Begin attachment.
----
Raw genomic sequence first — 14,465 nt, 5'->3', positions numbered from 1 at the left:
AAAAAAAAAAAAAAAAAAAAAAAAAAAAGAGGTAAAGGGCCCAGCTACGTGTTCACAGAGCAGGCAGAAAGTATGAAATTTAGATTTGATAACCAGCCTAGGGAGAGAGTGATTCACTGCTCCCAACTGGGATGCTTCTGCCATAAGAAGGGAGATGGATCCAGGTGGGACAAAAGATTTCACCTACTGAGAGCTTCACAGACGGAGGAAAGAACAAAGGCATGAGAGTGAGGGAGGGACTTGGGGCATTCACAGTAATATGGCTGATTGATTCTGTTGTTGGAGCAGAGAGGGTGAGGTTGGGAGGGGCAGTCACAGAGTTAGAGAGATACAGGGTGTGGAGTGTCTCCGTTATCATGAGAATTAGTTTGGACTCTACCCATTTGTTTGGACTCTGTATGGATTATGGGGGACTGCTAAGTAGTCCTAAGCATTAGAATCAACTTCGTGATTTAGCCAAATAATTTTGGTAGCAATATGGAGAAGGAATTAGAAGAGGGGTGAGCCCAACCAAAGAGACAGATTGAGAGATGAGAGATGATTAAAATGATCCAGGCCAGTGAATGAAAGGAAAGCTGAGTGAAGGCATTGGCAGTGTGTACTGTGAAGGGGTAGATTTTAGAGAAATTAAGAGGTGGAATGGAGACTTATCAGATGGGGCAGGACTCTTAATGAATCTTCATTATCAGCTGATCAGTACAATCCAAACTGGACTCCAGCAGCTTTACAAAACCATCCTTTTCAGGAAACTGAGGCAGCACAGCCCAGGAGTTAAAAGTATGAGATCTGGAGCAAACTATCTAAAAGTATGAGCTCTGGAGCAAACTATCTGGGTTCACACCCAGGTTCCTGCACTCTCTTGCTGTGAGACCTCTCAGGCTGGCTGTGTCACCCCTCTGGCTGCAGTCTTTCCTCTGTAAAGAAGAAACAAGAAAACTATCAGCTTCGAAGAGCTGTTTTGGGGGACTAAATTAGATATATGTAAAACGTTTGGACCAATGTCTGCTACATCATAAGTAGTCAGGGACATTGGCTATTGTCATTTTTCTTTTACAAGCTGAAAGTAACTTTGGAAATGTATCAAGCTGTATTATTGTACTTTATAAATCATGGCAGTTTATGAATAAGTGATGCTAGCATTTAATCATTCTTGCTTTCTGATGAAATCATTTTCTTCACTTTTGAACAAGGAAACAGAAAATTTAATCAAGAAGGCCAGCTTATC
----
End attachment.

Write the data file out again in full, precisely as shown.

Raw genomic sequence first — 14,465 nt, 5'->3', positions numbered from 1 at the left:
AAAAAAAAAAAAAAAAAAAAAAAAAAAAGAGGTAAAGGGCCCAGCTACGTGTTCACAGAGCAGGCAGAAAGTATGAAATTTAGATTTGATAACCAGCCTAGGGAGAGAGTGATTCACTGCTCCCAACTGGGATGCTTCTGCCATAAGAAGGGAGATGGATCCAGGTGGGACAAAAGATTTCACCTACTGAGAGCTTCACAGACGGAGGAAAGAACAAAGGCATGAGAGTGAGGGAGGGACTTGGGGCATTCACAGTAATATGGCTGATTGATTCTGTTGTTGGAGCAGAGAGGGTGAGGTTGGGAGGGGCAGTCACAGAGTTAGAGAGATACAGGGTGTGGAGTGTCTCCGTTATCATGAGAATTAGTTTGGACTCTACCCATTTGTTTGGACTCTGTATGGATTATGGGGGACTGCTAAGTAGTCCTAAGCATTAGAATCAACTTCGTGATTTAGCCAAATAATTTTGGTAGCAATATGGAGAAGGAATTAGAAGAGGGGTGAGCCCAACCAAAGAGACAGATTGAGAGATGAGAGATGATTAAAATGATCCAGGCCAGTGAATGAAAGGAAAGCTGAGTGAAGGCATTGGCAGTGTGTACTGTGAAGGGGTAGATTTTAGAGAAATTAAGAGGTGGAATGGAGACTTATCAGATGGGGCAGGACTCTTAATGAATCTTCATTATCAGCTGATCAGTACAATCCAAACTGGACTCCAGCAGCTTTACAAAACCATCCTTTTCAGGAAACTGAGGCAGCACAGCCCAGGAGTTAAAAGTATGAGATCTGGAGCAAACTATCTAAAAGTATGAGCTCTGGAGCAAACTATCTGGGTTCACACCCAGGTTCCTGCACTCTCTTGCTGTGAGACCTCTCAGGCTGGCTGTGTCACCCCTCTGGCTGCAGTCTTTCCTCTGTAAAGAAGAAACAAGAAAACTATCAGCTTCGAAGAGCTGTTTTGGGGGACTAAATTAGATATATGTAAAACGTTTGGACCAATGTCTGCTACATCATAAGTAGTCAGGGACATTGGCTATTGTCATTTTTCTTTTACAAGCTGAAAGTAACTTTGGAAATGTATCAAGCTGTATTATTGTACTTTATAAATCATGGCAGTTTATGAATAAGTGATGCTAGCATTTAATCATTCTTGCTTTCTGATGAAATCATTTTCTTCACTTTTGAACAAGGAAACAGAAAATTTAATCAAGAAGGCCAGCTTATC